Photos from an air quality monitoring station show affect of pollution on visibility in the park. The left side photo was taken on a day with good visibility. The right side photo was taken on a day when visibility was reduced due to air pollution.
Among the oldest mountains in the world and the highest in the Appalachian chain, the Smokies have been both a daunting obstacle and a source of inspiration since the earliest people set foot on the mountains' slopes. But long before humans arrived, geologic processes, climatic shifts, weather, and fire shaped this environment, producing an ever-changing ecosystem.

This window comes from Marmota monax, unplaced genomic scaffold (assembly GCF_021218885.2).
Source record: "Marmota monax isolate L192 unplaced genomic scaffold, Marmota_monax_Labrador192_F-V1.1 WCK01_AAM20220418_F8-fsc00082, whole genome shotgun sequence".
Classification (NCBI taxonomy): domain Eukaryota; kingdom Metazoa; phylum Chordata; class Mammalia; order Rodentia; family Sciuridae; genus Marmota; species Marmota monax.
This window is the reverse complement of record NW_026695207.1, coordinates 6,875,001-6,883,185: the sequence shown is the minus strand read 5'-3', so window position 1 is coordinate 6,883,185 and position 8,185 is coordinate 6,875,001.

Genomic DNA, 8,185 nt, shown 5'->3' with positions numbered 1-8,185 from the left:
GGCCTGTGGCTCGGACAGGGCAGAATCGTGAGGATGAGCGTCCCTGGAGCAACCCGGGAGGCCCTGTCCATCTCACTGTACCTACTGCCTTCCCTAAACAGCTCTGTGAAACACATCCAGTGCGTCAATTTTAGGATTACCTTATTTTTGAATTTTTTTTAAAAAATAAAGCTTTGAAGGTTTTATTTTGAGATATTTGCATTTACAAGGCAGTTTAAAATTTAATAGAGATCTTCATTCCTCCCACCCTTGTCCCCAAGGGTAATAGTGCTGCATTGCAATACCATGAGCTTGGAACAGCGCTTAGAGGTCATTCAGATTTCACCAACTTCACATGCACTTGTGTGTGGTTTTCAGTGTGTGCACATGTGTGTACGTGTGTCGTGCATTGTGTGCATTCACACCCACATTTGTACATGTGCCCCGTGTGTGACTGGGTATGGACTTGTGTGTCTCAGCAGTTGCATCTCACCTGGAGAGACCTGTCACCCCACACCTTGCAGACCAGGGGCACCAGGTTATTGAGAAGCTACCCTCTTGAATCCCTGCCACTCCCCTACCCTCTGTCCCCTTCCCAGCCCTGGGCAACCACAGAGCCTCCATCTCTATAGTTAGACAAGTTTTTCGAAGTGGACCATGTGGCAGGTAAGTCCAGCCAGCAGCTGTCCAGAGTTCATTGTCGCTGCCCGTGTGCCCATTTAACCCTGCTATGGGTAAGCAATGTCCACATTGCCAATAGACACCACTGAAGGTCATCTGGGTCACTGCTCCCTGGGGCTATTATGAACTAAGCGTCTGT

More recently, human-caused factors such as air and water pollution and non-native species have had a significant impact on natural resources-both here and worldwide. The further impacts on the park of ten million human visits each year are only just beginning to be measured and mitigated. Scientists are striving to better understand these impacts on the park's ecosystem. Park staff carefully monitor threats such as air pollution and destructive non-native species and endeavor to implement proactive measures to preserve the park's valuable resources.